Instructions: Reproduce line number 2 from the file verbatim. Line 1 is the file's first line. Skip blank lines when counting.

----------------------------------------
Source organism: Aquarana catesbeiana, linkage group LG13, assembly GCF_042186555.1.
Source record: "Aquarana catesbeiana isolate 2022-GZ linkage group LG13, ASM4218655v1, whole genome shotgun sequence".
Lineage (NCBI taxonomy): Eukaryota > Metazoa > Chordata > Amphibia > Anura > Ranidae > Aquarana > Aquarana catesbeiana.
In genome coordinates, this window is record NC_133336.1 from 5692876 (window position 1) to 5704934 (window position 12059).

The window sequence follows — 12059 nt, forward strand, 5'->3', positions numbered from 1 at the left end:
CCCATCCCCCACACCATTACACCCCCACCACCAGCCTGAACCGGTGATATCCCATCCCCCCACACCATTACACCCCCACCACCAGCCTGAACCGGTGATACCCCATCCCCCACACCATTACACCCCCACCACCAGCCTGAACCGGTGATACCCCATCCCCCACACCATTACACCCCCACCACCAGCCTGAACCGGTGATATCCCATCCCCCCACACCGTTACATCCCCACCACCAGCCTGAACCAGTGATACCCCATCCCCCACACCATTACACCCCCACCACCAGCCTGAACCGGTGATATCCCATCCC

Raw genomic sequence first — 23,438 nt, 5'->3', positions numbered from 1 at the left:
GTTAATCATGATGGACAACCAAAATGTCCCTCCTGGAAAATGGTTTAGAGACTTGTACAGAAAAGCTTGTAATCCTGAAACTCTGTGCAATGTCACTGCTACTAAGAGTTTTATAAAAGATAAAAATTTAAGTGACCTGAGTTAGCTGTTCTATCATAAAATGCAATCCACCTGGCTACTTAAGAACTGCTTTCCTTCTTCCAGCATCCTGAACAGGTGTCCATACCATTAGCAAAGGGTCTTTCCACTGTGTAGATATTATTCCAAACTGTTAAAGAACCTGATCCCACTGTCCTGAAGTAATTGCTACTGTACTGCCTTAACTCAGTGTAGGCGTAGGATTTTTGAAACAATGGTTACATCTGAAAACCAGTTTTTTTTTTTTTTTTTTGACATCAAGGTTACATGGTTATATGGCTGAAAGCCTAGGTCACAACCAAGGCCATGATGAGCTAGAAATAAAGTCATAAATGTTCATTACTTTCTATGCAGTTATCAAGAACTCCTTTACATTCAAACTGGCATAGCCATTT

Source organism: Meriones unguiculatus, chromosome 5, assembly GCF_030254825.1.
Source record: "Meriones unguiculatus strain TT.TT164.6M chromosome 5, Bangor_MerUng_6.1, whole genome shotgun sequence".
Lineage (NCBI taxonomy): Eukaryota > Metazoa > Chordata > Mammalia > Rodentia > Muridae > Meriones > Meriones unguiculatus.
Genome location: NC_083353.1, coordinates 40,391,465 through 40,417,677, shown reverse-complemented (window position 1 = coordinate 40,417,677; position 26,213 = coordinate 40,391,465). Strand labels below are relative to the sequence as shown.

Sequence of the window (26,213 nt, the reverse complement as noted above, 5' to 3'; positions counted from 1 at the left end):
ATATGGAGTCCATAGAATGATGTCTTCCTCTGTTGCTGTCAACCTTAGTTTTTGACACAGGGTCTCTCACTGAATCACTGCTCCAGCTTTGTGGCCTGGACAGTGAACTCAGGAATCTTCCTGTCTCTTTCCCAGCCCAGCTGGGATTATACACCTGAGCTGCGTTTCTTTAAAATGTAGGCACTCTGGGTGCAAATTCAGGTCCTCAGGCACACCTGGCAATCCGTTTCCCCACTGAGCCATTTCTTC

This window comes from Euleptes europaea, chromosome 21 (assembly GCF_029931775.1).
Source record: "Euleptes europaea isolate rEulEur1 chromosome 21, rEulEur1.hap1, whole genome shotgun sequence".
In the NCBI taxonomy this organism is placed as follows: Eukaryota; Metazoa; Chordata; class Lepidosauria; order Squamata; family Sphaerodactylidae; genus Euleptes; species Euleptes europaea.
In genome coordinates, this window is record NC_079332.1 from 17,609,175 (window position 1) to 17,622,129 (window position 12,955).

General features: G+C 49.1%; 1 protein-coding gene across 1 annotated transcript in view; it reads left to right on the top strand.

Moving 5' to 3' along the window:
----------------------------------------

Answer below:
Source record: "Aquarana catesbeiana isolate 2022-GZ linkage group LG13, ASM4218655v1, whole genome shotgun sequence".